The place was silent. Being the first human to ever walk up along this corridor, Orpheus could not hear Eurydice’s steps behind. He could not be sure she was there, and he started doubting Hades’ promise. He decided to have a quick look back to make sure that indeed she was stepping behind him.
She had been.
But to his and her great dismay as he looked back, demon appeared and started pulling her back toward the underworld. His lack of trust killed his wife for the second time.
The similarity between this interpretation of Lot’s story and the story of Orpheus cannot be ignored. In both cases a person with special talent was rewarded by God, under the condition of total obedience. In both cases the smallest of disobedience put the person back with the with the rest of humanity: Lot’s wife to die with the people of Sodom, and Orpheus with every other human, who cannot reunite in their lifetime with those they have lost.
While the above way of thinking is prevalent, it is not the only one. The second school of thought sees the events in exactly the opposite light. According to this way of thinking, God is not punishing people, but rather trying to save them. His words are warning, not threats. He warns us from risks along our path, the risks that we are facing and those we will be facing. But other than warnings, God does not interfere with our decisions. He makes sure we know, but He lets us make our own choices. And when we do not follow, we do not suffer punishment, but the natural consequences of our own doing.
I do not know what was in the fire that destroyed Sodom. But God knew that looking into it will result in death. Lot’s wife made her choice, and like all of us who ignore warnings, she suffered the consequence. She was not punished.
Which of the two interpretations do you believe is the right one for Lot’s story? Was God giving a command that had to be followed, or was it a warning by God, who other than forcing us, does all He can do to save us? Which is the God you believe in?
The story of the Garden of Eden in Genesis 3 has always bothered me. It is not because Adam and Eve sinned; it is not because a snake could talk; it is not even because of the severe, out of proportion, punishment humanity has, allegedly, suffered as a result. It mostly disturbed me because the story I heard over and again, often from proud believers, diminished God and made him either cruel or incompetent – neither I could accept.
The fire of hell is about to hit the cities of Sodom and Gomorrah. An entire land is to be wiped out. Whenever I read this part of the Bible, I cannot stop sadness from gnawing inside me. Sadness not only for the hundreds, if not thousands, of people who are to be incinerated. For me deep sadness also raises its head when I realise how rare compassion is among those who read this passage together with me.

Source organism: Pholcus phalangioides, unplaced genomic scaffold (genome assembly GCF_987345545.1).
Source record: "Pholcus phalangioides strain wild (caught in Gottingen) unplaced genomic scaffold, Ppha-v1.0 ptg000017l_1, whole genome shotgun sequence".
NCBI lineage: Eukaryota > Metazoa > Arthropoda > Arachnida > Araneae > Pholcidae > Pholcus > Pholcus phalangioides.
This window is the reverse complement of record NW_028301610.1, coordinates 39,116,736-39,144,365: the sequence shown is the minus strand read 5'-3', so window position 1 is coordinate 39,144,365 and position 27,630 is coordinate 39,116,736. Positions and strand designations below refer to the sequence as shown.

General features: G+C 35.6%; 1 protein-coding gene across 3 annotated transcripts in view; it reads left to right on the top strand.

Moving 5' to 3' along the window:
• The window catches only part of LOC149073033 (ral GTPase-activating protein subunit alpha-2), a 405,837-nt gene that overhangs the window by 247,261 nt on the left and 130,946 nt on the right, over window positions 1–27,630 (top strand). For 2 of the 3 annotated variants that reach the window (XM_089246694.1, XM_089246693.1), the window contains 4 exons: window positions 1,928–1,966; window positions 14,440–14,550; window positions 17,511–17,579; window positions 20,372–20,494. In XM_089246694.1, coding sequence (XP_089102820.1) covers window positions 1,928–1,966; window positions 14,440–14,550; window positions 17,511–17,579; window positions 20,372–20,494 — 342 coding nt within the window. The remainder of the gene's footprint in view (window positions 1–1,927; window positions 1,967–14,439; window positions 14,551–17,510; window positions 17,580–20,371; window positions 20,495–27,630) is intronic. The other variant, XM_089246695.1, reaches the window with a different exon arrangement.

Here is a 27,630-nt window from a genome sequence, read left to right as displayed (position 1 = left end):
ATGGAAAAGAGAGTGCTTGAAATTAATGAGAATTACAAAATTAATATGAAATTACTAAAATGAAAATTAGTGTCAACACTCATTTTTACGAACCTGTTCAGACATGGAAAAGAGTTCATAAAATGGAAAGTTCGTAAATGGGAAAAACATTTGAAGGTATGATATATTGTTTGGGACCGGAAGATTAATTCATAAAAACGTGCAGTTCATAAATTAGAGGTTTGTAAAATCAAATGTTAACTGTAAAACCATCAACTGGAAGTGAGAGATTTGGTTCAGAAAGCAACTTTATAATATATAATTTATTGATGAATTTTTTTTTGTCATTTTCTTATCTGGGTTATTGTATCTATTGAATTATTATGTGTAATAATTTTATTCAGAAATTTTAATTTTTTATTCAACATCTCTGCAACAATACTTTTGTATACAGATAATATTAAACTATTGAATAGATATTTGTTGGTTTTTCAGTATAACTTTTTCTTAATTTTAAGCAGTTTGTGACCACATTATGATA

So many of the discussions about the passage are about things like the exact nature of the sin of the people of the Sodom; how little of it is thinking about Lot and how he must have felt when he had to evacuate and leave everything behind. Wasn’t he a man? A human?
If we, the Bible followers, fail to feel compassion when reading about a tragedy at the comfort of our own homes, will we fell compassion towards others when we ourselves are facing hardship? Can we even feel it at all? Moreover, is compassion a luxury when a mass tragedy takes place? Verse 16 comes to teach us that our compassion is never a luxury, it must always have place in our hearts.
Welcome to a new short video of ☯️📜 The Zen of the Hebrew Bible 📜☯️
Paradoxes in the Bible – Multiply and Fill the Earth
Multiply and Fill the Earth
This video is about Bible paradoxes and making babies. We will look at the very first commandment in Genesis “Make children and fill the earth” and discuss what it can mean, and why it is a paradox.
It is also about how habits can stop your spiritual growth. For example, whenever you see Jesus on the cross, do you mindlessly repeat some ceremony like a prayer or making the cross sign, or do you stop to think what Jesus did for us? Do you feel compassion for him, for what he had to suffer in his last days on earth?
Too often we forget that the Bible tells us stories about real people, people who had emotions, fears, people who suffered great pains. Can we learn to practice compassion when we read these stories?
🔍 Join me and our numerous followers at the ☯️📜 The Zen of the Hebrew Bible 📜☯️ to look critically at the details hidden in the Bible stories we thought we were familiar with. Let’s discover together the less known aspects and a spiritual way of reading the Bible.
Watch the video “Paradoxes in the Bible” on Youtube:
✅ SUBSCRIBE TO SUPPORT FREE HEBREW BIBLE LESSONS ON THE INTERNET
🔔 Don’t forget to click on the bell to turn on post notifications!
DAY 12 – COVID, VACCINE AND THE BIBLE 🌞 50 DAYS OF GENESIS 🌞 VIDEO EPISODES
WELCOME TO DAY 12 OF THE
🌞 50 DAYS OF GENESIS 🌞 JOURNEY!
Today we will discuss Genesis 12:1+2
COVID, VACCINE AND THE BIBLE
Can we expect God to help and protect us in every situation just because we have full faith in Him? Do we believe that He will protects you from COVID? That you do not need a vaccine? This is not how faith works, so let’s see what does the Bible has to say about it. In this episode we will explore how Abraham behaved in a similar situation, after he had reached the promised land, the land of Canaan.
DAY 10 – LANGUAGES 🌞 50 DAYS OF GENESIS 🌞 VIDEO EPISODES
WELCOME TO DAY 10 OF THE
🌞 50 DAYS OF GENESIS 🌞 JOURNEY!
Today we will discuss Genesis 10:5+31
We know that God confused the languages while the people of Babylon were building their tower. But today we will discover the paradox that different languages were already mentioned in previous chapters of the Genesis.